5 Railfuture Wales has doubts about the wisdom of including the development of light rail as part of the franchise for the continuation of the Wales and Borders rail services.  Railfuture suggests that the new franchise operator will have to work with some form of passenger transport executive, which would be responsible for all public transport services in the SE Wales Region. The governance of this could be the responsibility of a new board relating to the local government structures which are in place at the time and linked to the City Region deal.

6 Railfuture Wales welcomes the intention for the new franchise to have responsibility for rail infrastructure in parts of the Metro area as this will improve the ability of the franchise’s Metro arm to be able to better procure its routes needs and result in better integration between services and track/signalling. However, it is noted that this presents a risk of adequate finance for infrastructure not being devolved from Network Rail and the risk of the ability of franchise holders/train operators to manage infrastructure in the UK is not yet proven.

7 There are further risks in the franchise process resulting from the devolution of the responsibility for selecting the new Wales and Borders operator to the Welsh Government. The interface with the Department for Transport (DfT) franchise team needs to work well to ensure that the services serving Wales provided by non Wales based operating companies are integrated with services delivered by the new franchisee. Likewise, a dialogue will be necessary with DfT and the English regions served by the new Wales and Borders franchise to ensure services are co-ordinated with services in England provided by other train operators.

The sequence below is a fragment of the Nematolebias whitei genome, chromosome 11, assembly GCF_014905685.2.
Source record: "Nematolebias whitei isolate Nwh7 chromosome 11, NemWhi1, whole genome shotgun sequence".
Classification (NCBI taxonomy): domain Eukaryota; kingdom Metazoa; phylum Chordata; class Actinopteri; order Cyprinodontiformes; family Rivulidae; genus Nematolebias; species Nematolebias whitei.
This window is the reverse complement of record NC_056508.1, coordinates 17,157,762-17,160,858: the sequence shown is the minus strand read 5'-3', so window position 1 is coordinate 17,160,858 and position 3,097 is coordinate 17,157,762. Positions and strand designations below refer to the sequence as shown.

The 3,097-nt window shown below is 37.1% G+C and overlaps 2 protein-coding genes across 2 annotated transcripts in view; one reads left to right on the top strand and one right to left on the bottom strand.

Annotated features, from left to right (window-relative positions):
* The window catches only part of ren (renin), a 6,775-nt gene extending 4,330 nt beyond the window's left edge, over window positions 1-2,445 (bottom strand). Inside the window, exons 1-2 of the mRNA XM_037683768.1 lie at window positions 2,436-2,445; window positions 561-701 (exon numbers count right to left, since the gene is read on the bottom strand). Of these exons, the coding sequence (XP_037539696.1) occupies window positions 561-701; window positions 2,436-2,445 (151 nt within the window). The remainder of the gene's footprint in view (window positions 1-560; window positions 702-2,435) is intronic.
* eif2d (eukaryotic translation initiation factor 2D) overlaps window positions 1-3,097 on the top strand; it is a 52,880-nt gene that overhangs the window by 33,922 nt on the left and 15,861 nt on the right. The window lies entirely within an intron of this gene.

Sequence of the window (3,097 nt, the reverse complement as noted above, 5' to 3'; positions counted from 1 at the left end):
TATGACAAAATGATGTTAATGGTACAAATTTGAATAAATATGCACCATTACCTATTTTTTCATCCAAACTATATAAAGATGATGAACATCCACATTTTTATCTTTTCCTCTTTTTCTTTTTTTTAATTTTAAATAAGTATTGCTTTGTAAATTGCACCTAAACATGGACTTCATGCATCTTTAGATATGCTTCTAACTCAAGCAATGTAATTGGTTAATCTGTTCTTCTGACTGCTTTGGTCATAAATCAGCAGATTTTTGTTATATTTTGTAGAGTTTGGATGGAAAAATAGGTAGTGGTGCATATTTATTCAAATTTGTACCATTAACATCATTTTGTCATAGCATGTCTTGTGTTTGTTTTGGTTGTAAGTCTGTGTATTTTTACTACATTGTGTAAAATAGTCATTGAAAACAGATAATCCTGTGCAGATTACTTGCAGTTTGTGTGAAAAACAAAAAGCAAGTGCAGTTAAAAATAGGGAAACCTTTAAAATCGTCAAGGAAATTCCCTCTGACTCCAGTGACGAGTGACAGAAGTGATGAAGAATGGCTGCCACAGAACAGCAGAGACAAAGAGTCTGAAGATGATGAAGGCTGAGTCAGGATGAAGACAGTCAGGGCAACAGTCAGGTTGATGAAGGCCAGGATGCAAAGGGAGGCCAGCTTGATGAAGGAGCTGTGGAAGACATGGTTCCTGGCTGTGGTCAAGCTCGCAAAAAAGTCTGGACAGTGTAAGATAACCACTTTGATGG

8 There is a relatively short timetable leading to the commencement of operations by the new franchise in 2018. In light of this and the complexity of the franchise resulting from the inclusion of the Metro, Railfuture Wales considers it would be wise for TfW to have a contingency proposal to extend the existing Arriva Trains Wales franchise for one year or whatever the necessary time required to enable the franchise process to be properly concluded. However, the procurement process must not be hurried but must be one that can provide for the transport requirements for Wales and the Borders for the next ten years or more.

9 The risk of the Welsh Government not being willing or able to provide adequate funding for the new franchise for the entirety of its duration needs to be acknowledged. The government has not made clear the funding that it is willing to make available and if insufficient money is budgeted this is likely to result in a reduction of services on some routes compared to recent years.  

10 Finally, the continued lack of Welsh Government/Transport for Wales responsibility for and ability to influence Network Rail (apart from Metro rail services where the new operator could have this responsibility) is a further risk.  This has recently led to Wales receiving a proportionately less funding for its rail infrastructure than England and could limit the ability of the new franchise to improve services (e.g. where signal upgrading is required to improve service frequencies). An important associated matter as it is dependent on Network Rail funding determined by the UK Government,  is the uncertainty of when and if main line electrification will occur. Whilst it appears to be reasonably certain that the main line to Cardiff from London will be electrified in the next few years, uncertainty remains over the Cardiff- Swansea route and the lines to Bristol Temple Meads. This makes creates difficulties in the planning/ordering of new rolling stock and may result in the new for orders for stock which can operate as diesel and electric train (bi mode).